Lower track 42 and/or panel retention system 40 includes a resilient connection that helps protect the door from damage should a collision force panel 14 or 16 beyond its normal path. Referring further to
If an external force 60 forces panel 14 beyond its predetermined normal path 62 (
To adjust the preload or initial tension in spring 48, the distance between lower end 58 and track follower 44 can be adjusted by using a conventional buckle or clasp 66 to vary the effective length of elongate member 56. Shortening the effective length of elongate member 56 increases the tension in spring 48.
The preload of spring 48 is especially important in helping press panel 14 against seal material 38 when the door is closed. The preload, however, is less important and may even be a detriment that slows the movement of the door panel when the door opens and closes. So,
If an external force 102 forces panel 88 beyond its predetermined normal path 62, the resilient flexibility of track follower 98 and/or the resilient flexibility of the lower track's flanges 94′ allows track follower 98 to escape from within track 94 as shown in
Another door 106 is similar to door 84 and is illustrated in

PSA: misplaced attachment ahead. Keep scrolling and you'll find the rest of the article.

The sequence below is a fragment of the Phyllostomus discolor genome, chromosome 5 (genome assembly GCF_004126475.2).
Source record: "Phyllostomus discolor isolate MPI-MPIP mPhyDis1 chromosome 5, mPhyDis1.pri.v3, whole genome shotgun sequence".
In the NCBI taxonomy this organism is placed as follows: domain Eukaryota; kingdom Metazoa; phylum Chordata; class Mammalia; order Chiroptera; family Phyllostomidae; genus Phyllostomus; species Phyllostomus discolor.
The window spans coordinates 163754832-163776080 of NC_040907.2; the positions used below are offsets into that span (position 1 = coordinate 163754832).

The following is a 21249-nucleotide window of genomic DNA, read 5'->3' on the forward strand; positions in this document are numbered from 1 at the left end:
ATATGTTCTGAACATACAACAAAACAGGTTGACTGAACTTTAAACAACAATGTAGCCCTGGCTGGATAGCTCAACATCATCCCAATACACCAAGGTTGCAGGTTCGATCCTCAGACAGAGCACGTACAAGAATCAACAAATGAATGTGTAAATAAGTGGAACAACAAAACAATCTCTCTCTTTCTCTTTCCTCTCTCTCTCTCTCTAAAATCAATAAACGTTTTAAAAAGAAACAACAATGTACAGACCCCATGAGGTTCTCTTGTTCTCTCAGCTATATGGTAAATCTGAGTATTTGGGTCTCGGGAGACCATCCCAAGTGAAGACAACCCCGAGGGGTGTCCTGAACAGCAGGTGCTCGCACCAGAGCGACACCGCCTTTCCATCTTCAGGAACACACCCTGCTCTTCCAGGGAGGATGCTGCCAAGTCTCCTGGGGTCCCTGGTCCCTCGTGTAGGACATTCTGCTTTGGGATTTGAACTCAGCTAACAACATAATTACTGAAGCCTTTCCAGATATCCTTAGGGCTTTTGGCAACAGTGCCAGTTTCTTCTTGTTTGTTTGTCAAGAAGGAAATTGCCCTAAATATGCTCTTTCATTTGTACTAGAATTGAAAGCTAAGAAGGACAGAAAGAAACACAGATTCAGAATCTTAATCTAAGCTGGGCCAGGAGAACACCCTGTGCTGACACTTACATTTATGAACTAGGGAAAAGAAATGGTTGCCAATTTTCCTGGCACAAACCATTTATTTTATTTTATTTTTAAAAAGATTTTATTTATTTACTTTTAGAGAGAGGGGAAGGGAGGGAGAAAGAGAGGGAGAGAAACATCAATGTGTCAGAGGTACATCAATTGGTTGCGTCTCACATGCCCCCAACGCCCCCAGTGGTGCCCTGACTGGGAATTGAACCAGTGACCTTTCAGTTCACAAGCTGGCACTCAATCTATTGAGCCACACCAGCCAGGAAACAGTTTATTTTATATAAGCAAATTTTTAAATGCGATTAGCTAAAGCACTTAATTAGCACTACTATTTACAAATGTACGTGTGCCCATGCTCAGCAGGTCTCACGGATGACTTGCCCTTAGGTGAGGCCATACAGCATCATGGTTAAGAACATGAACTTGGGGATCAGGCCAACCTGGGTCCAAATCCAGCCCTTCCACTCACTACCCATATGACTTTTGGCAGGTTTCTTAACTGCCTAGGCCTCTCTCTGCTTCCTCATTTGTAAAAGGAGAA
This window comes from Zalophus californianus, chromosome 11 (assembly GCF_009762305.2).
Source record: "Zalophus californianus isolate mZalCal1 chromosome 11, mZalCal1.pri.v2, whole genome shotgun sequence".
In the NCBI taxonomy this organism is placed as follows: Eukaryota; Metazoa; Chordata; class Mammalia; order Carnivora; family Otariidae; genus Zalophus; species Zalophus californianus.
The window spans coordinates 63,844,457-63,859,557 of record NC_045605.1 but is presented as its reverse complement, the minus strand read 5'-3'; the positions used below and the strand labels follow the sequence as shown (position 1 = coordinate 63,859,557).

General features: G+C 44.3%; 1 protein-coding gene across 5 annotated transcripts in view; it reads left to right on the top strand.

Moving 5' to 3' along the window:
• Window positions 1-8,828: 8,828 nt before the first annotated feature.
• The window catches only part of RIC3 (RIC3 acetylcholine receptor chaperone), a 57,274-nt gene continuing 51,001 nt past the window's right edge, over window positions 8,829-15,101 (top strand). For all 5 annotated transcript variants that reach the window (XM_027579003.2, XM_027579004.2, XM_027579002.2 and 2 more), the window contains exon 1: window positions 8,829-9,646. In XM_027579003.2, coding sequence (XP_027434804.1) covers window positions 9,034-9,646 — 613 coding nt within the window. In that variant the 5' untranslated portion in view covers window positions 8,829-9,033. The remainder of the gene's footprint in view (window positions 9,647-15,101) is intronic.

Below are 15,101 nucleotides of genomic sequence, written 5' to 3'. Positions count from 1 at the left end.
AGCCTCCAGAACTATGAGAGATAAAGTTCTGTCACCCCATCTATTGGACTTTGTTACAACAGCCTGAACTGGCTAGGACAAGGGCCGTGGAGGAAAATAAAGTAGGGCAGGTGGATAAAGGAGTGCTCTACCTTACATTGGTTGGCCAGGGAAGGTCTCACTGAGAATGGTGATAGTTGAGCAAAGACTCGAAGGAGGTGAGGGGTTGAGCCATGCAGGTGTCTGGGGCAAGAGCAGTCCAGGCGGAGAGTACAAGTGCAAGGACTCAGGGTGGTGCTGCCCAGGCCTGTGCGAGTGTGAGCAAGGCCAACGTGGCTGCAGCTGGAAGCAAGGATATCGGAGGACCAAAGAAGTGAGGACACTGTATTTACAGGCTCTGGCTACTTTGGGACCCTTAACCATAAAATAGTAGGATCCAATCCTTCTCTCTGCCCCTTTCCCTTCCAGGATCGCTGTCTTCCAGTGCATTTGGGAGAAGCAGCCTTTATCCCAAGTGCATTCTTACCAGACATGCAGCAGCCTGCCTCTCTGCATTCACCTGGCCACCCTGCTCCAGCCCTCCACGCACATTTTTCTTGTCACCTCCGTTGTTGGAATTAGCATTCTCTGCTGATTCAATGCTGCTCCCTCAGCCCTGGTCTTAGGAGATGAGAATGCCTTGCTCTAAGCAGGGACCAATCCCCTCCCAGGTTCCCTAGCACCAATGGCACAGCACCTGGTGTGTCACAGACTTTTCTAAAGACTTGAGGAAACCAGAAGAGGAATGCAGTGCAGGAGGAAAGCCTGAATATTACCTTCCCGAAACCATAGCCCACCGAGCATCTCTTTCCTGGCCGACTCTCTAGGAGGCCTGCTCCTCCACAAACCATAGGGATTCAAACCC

Once released, track follower 112 automatically returns to within track 108 by simply opening and closing door 106. When the door is fully open, as shown in
Yet another door 120, similar to door 84, is illustrated in
During normal operation, roller 126 is between track 122 and wall 36 and rolls along or just above floor 37, as shown in
Once released, roller 126 automatically returns to its proper location, between track 122 and wall 36, by simply opening and closing door 120. When the door is fully open, as shown in
Track 122 is preferably installed at a slight angle to wall 36, as shown in
Although the invention is described with reference to a preferred embodiment, it should be appreciated by those skilled in the art that various modifications are well within the scope of the invention. Therefore, the scope of the invention is to be determined by reference to the claims that follow.
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|U.S. Classification||49/141, 49/116, 49/409, 49/411, 49/370|
|International Classification||E05F15/14, E06B3/46, E05D15/06, E05F1/04, E05D15/10|
|Cooperative Classification||E05F15/646, E05Y2800/407, E06B3/4645, E05Y2201/614, E05D15/1021, E05F1/046, E05D15/0626, E06B3/4636, E05Y2900/132|
|European Classification||E06B3/46C, E05D15/10P, E05D15/06D1|
|May 17, 2004||AS||Assignment|
Owner name: RITE-HITE HOLDING CORPORATION, WISCONSIN
Free format text: ASSIGNMENT OF ASSIGNORS INTEREST;ASSIGNORS:SCHULTE, PETER S.;KNUTSON, PERRY;KERN, RODNEY;AND OTHERS;REEL/FRAME:015329/0491;SIGNING DATES FROM 20040505 TO 20040510
Owner name: RITE-HITE HOLDING CORPORATION, WISCONSIN
Free format text: ASSIGNMENT OF ASSIGNORS INTEREST;ASSIGNORS:SCHULTE, PETER S.;KNUTSON, PERRY;KERN, RODNEY;AND OTHERS;SIGNING DATES FROM 20040505 TO 20040510;REEL/FRAME:015329/0491
|Jan 25, 2011||CC||Certificate of correction|
|Dec 27, 2013||FPAY||Fee payment|
Year of fee payment: 4